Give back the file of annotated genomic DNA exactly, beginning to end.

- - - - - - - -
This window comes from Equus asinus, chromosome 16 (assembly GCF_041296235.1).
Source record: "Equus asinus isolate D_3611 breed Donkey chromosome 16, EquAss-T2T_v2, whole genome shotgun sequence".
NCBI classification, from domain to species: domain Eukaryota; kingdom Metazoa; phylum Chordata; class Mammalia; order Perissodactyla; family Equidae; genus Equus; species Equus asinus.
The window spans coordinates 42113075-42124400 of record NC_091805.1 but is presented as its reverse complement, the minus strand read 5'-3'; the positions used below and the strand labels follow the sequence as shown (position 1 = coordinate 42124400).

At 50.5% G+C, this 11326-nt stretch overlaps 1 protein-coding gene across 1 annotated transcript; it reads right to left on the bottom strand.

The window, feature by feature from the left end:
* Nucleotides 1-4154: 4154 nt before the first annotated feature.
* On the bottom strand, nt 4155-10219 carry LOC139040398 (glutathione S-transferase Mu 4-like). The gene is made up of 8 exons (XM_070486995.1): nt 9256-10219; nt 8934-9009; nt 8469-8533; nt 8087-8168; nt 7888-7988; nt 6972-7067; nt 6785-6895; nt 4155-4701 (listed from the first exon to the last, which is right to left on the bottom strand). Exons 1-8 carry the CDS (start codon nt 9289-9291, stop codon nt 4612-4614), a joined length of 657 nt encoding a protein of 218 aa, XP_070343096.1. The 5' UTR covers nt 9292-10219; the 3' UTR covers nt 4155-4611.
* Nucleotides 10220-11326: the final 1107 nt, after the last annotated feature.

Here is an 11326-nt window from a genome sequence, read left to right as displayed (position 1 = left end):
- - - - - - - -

This window comes from Equus asinus, chromosome 16 (assembly GCF_041296235.1).
Source record: "Equus asinus isolate D_3611 breed Donkey chromosome 16, EquAss-T2T_v2, whole genome shotgun sequence".
NCBI classification, from domain to species: domain Eukaryota; kingdom Metazoa; phylum Chordata; class Mammalia; order Perissodactyla; family Equidae; genus Equus; species Equus asinus.
The window spans coordinates 42113075-42124400 of record NC_091805.1 but is presented as its reverse complement, the minus strand read 5'-3'; the positions used below and the strand labels follow the sequence as shown (position 1 = coordinate 42124400).

At 50.5% G+C, this 11326-nt stretch overlaps 1 protein-coding gene across 1 annotated transcript; it reads right to left on the bottom strand.

The window, feature by feature from the left end:
* Nucleotides 1-4154: 4154 nt before the first annotated feature.
* On the bottom strand, nt 4155-10219 carry LOC139040398 (glutathione S-transferase Mu 4-like). The gene is made up of 8 exons (XM_070486995.1): nt 9256-10219; nt 8934-9009; nt 8469-8533; nt 8087-8168; nt 7888-7988; nt 6972-7067; nt 6785-6895; nt 4155-4701 (listed from the first exon to the last, which is right to left on the bottom strand). Exons 1-8 carry the CDS (start codon nt 9289-9291, stop codon nt 4612-4614), a joined length of 657 nt encoding a protein of 218 aa, XP_070343096.1. The 5' UTR covers nt 9292-10219; the 3' UTR covers nt 4155-4611.
* Nucleotides 10220-11326: the final 1107 nt, after the last annotated feature.

Here is an 11326-nt window from a genome sequence, read left to right as displayed (position 1 = left end):